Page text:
While I'm thinking about it, its completely off topic though... I'm curious about the distinction between near field and far field. I've know the actual distinction between them but I was curious is there is a mathematical way to predict where the near field transitions into the far field, some equation or set of equations to predict. I was curious about this while reading on line arrays awhile ago and couldn't find my answer.

Got an idea Thadman?

*EDIT* No worries, found my answer. :)

Yes there is such an equation, hope you like math:)

d=(1.5 times f times h squared) times the (square root of (1 minus (1 divided by (3 times h times f) squared

-or-

d=1.5hf^2 times (sqrt of (1-(1/3hf^2)))

d=distance, h=height, f=low frequency cutoff

bk12321
07-25-2007, 01:18 AM
Yes there is such an equation, hope you like math:)

d=(1.5 times f times h squared) times the (square root of (1 minus (1 divided by (3 times h times f) squared

-or-

d=1.5hf^2 times (sqrt of (1-(1/3hf^2)))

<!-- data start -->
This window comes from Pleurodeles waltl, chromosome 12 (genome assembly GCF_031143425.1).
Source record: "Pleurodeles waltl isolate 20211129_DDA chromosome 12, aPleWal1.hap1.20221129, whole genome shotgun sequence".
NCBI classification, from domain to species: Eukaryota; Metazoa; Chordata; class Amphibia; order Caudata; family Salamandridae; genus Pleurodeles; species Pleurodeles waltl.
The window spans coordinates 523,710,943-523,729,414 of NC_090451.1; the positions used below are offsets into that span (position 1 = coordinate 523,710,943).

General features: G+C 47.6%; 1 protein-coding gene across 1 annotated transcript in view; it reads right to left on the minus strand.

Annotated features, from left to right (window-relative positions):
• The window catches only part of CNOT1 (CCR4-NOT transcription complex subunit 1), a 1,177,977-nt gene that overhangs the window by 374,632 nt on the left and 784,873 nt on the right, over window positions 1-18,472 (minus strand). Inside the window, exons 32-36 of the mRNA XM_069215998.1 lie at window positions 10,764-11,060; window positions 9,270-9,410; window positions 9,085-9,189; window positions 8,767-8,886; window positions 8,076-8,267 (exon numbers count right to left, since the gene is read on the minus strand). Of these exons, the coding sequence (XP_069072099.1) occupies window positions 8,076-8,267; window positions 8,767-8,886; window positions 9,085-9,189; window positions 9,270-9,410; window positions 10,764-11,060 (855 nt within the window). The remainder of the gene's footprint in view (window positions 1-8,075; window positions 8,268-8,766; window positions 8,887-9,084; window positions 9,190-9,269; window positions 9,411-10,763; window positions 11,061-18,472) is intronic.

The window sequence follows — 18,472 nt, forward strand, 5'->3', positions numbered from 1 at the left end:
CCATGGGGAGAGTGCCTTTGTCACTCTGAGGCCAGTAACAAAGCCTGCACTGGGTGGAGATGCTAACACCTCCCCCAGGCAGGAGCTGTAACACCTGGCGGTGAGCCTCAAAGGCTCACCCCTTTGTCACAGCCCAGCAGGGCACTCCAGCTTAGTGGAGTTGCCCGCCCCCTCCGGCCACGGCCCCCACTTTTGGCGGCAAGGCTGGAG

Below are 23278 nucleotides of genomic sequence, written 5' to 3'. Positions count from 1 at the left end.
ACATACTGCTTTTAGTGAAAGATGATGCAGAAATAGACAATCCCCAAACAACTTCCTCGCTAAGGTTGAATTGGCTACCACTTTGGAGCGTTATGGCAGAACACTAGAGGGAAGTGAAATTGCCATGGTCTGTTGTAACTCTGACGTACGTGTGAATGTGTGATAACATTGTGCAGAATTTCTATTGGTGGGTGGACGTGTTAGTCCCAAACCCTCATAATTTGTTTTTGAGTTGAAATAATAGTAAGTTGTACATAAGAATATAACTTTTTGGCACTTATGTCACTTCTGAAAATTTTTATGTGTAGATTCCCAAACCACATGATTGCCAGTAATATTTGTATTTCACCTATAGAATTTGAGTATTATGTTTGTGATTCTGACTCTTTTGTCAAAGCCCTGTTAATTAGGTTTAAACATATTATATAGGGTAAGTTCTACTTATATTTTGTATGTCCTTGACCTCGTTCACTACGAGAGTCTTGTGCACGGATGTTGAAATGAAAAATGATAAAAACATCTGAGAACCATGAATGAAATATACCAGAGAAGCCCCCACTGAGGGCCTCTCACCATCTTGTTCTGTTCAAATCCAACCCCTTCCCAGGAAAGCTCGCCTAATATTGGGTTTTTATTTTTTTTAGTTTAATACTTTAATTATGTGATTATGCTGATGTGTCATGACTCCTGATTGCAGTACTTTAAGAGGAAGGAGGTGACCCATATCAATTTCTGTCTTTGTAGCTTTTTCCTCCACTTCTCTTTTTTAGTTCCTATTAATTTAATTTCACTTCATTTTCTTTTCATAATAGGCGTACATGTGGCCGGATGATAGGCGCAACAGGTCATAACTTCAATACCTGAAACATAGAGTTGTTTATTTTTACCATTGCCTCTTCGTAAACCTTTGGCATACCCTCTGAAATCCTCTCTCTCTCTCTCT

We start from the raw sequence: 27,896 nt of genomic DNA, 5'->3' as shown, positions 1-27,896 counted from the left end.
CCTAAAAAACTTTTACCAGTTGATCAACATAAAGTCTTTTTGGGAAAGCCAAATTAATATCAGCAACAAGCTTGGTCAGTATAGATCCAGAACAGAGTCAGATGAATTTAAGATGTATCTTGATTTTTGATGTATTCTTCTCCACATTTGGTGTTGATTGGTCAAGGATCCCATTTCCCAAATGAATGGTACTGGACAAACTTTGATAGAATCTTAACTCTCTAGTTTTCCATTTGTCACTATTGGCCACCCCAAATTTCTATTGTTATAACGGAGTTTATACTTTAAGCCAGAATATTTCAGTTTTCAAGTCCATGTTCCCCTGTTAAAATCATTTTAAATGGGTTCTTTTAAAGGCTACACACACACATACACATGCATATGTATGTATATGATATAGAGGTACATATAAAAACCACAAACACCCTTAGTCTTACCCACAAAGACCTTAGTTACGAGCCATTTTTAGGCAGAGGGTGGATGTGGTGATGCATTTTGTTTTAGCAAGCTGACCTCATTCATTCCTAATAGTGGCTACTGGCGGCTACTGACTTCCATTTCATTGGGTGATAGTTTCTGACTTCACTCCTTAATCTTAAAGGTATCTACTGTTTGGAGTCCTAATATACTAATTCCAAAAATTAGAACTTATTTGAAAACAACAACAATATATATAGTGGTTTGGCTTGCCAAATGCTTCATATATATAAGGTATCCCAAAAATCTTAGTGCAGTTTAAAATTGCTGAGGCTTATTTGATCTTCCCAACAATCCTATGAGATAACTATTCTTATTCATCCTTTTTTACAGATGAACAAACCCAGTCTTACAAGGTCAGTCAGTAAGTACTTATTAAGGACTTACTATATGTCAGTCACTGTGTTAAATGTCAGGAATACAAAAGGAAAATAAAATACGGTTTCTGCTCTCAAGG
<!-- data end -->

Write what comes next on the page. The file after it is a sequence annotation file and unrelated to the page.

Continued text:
d=distance, h=height, f=low frequency cutoff

ermmmmmmmm...

let me get out my quak yoo lator

ballstothewall
07-25-2007, 01:21 AM
Yes there is such an equation, hope you like math:)

d=(1.5 times f times h squared) times the (square root of (1 minus (1 divided by (3 times h times f) squared

-or-

d=1.5hf^2 times (sqrt of (1-(1/3hf^2)))

d=distance, h=height, f=low frequency cutoff

I've made it through college calc II with a B so math doesn't scare me to much any more. Thanks for the equation though. :)

ballstothewall
07-25-2007, 01:22 AM
You thinking of doing EE with comm. systems or something of the sort Thadman, or are you thinking more physics and acoustics related field?

thylantyr
07-25-2007, 07:57 PM
[TV game show] "How large does an aperture have to be for sound to pass through it?

[Press buzzer fast]

"zero.................................... cause I hear the hoe in the upstairs apartment through the
walls bangin' every night" :nerd: :groovy: :*******:

joetama
07-26-2007, 11:45 AM
I think the better questions is what the hell does this have to do with.

It is hard to help you with the concept with out having the overall idea.

In all honesty it sounds like you are going to be loading the sound some how. If so, why?